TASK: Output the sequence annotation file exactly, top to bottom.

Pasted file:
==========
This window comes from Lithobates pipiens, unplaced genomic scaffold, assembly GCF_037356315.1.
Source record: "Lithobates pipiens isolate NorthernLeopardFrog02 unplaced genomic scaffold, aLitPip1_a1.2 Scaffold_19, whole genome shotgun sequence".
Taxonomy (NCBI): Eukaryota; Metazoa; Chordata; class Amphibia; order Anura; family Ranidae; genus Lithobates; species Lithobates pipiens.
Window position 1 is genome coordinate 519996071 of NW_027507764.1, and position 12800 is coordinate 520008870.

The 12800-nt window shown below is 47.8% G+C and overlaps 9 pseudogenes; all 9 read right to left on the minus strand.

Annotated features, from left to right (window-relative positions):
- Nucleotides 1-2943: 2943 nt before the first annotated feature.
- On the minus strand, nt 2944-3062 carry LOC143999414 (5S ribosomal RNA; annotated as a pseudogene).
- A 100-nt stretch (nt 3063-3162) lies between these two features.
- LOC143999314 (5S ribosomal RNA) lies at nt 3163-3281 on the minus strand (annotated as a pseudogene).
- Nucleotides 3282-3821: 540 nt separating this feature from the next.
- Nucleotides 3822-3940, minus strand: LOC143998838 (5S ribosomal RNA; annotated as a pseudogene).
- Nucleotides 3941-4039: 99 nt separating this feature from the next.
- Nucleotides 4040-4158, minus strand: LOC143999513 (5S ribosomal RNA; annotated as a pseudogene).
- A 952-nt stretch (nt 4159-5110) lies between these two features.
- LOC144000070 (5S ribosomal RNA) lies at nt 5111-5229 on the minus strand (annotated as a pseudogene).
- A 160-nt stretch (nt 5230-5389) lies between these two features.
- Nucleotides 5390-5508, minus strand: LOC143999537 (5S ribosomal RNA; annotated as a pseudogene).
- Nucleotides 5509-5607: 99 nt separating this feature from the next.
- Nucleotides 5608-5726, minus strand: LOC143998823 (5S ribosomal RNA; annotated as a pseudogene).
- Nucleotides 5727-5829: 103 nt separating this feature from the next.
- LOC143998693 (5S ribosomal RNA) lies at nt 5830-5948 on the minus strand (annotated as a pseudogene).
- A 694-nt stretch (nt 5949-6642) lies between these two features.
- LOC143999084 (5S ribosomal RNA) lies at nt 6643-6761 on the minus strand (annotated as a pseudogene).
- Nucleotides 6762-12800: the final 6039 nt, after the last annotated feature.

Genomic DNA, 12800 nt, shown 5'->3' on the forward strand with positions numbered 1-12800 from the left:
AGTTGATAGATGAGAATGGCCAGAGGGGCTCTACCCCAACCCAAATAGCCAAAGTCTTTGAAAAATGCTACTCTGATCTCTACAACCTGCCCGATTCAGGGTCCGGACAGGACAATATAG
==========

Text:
This window comes from Lithobates pipiens, unplaced genomic scaffold, assembly GCF_037356315.1.
Source record: "Lithobates pipiens isolate NorthernLeopardFrog02 unplaced genomic scaffold, aLitPip1_a1.2 Scaffold_19, whole genome shotgun sequence".
Taxonomy (NCBI): Eukaryota; Metazoa; Chordata; class Amphibia; order Anura; family Ranidae; genus Lithobates; species Lithobates pipiens.
Window position 1 is genome coordinate 519996071 of NW_027507764.1, and position 12800 is coordinate 520008870.

The 12800-nt window shown below is 47.8% G+C and overlaps 9 pseudogenes; all 9 read right to left on the minus strand.

Annotated features, from left to right (window-relative positions):
- Nucleotides 1-2943: 2943 nt before the first annotated feature.
- On the minus strand, nt 2944-3062 carry LOC143999414 (5S ribosomal RNA; annotated as a pseudogene).
- A 100-nt stretch (nt 3063-3162) lies between these two features.
- LOC143999314 (5S ribosomal RNA) lies at nt 3163-3281 on the minus strand (annotated as a pseudogene).
- Nucleotides 3282-3821: 540 nt separating this feature from the next.
- Nucleotides 3822-3940, minus strand: LOC143998838 (5S ribosomal RNA; annotated as a pseudogene).
- Nucleotides 3941-4039: 99 nt separating this feature from the next.
- Nucleotides 4040-4158, minus strand: LOC143999513 (5S ribosomal RNA; annotated as a pseudogene).
- A 952-nt stretch (nt 4159-5110) lies between these two features.
- LOC144000070 (5S ribosomal RNA) lies at nt 5111-5229 on the minus strand (annotated as a pseudogene).
- A 160-nt stretch (nt 5230-5389) lies between these two features.
- Nucleotides 5390-5508, minus strand: LOC143999537 (5S ribosomal RNA; annotated as a pseudogene).
- Nucleotides 5509-5607: 99 nt separating this feature from the next.
- Nucleotides 5608-5726, minus strand: LOC143998823 (5S ribosomal RNA; annotated as a pseudogene).
- Nucleotides 5727-5829: 103 nt separating this feature from the next.
- LOC143998693 (5S ribosomal RNA) lies at nt 5830-5948 on the minus strand (annotated as a pseudogene).
- A 694-nt stretch (nt 5949-6642) lies between these two features.
- LOC143999084 (5S ribosomal RNA) lies at nt 6643-6761 on the minus strand (annotated as a pseudogene).
- Nucleotides 6762-12800: the final 6039 nt, after the last annotated feature.

Genomic DNA, 12800 nt, shown 5'->3' on the forward strand with positions numbered 1-12800 from the left:
AGTTGATAGATGAGAATGGCCAGAGGGGCTCTACCCCAACCCAAATAGCCAAAGTCTTTGAAAAATGCTACTCTGATCTCTACAACCTGCCCGATTCAGGGTCCGGACAGGACAATATAG